When Frank, "Buddy" arrived at the gates of heaven yesterday I believe he was greeted with, "Well done, good and faithful servant!"

Thursday, August 8, 2013

College Football vs Professional Golf

Most sports fanatics have a favorite sport. Managing Golfers for almost as long, 19 years, as I coached college football, 21 years, has given me quite a perspective to compare these two high profile sports. I have been blessed to be inside the arena and inside the ropes of the oblong ball and the dimpled ball.

What lessons have I learned?

There are many differences in the two sports. Football is a team sport. Professional golf is an individual sport. The fan support is more rabid in football. One can hardly hear the person next to you in huge football stadiums during the heat of the game. The quietness while a golfer is hitting or putting can be as quiet as grass growing. Football is brutal. Golf is a gentlemen's game. Football players run, tackle, throw, catch, block, lift heavy weights, and have every minute of every practice planned by coaches. There is no wasted time or movement. Golfers drive, hit irons chip, putt, lift lighter weights and basically make their own practice plans. They do have input from coaches and others about how to practice but it is still usually up to them. Football season is seasonal. Golf season is year-round. Successful football careers are much shorter than successful PGA Tour careers.

Football players at the intercollegiate level and professional Golfers both work and train all 12 months. It is well known how hard football players work. It is not well known how hard Golfers work. Contrary to popular belief, the life of a PGA Tour golfer is tough. The popular train of thought is, "PGA Tour Golfers show up, warm up, putt a little and play 18 holes of golf, period!" That thought falls so short of what these Golfers days are like. Early tee times call for rising between 4:00 and 5:00, departing for the course, stretching with trainer, eating, putting, going to range then back to putting green ( an hour and 10 minutes or so) before teeing off. The 18 holes on Thursday and Friday are usually about 5 hours. Lunch follows before going back to range and/or putting green for more work. These can often be 10-12 hour days. Weeks they are not on tour many times are even tougher. They work hard!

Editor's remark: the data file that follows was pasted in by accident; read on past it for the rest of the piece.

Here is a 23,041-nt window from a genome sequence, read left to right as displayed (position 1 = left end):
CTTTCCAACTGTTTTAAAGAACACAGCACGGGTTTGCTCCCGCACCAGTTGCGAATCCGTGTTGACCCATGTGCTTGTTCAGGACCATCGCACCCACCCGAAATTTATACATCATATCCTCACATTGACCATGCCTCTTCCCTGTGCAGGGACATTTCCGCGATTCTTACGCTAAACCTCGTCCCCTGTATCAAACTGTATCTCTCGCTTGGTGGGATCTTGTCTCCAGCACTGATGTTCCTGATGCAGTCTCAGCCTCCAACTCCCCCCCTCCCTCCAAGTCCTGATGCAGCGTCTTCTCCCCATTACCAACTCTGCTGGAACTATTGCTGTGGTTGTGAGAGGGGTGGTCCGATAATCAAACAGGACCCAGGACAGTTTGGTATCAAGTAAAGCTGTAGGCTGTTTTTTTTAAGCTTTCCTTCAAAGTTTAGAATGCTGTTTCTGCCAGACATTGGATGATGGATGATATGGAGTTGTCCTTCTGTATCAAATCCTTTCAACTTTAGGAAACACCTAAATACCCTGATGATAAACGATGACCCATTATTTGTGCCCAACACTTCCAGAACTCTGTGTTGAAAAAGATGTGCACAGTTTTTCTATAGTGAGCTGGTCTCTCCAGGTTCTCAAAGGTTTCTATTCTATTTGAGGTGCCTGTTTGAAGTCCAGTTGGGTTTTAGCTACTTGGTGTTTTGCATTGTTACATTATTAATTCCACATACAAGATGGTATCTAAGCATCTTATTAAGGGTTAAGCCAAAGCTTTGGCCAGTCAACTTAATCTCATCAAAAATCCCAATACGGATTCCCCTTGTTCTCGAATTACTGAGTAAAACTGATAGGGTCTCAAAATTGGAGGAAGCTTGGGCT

I miss the relationships you develop with your players as a football coach. My clients ( Golfers) as I manage their careers often become like family. That is always my goal. There are just fewer relationships in golf than in football when you coach more players.

My years in college football I ran across many intentional rules violations. This was the toughest part of college athletics for me. Golfers call rules violations on themselves. Where else does that happen? I genuinely love the honor and integrity that is at the very fabric of golf.

Finally, My 19 years in golf at this level has convinced me Golfers know less how to practice than any other professional athlete I am aware of. This is simply through observation. There are exceptions to this thought. Those who truly know how to practice generally have the most success.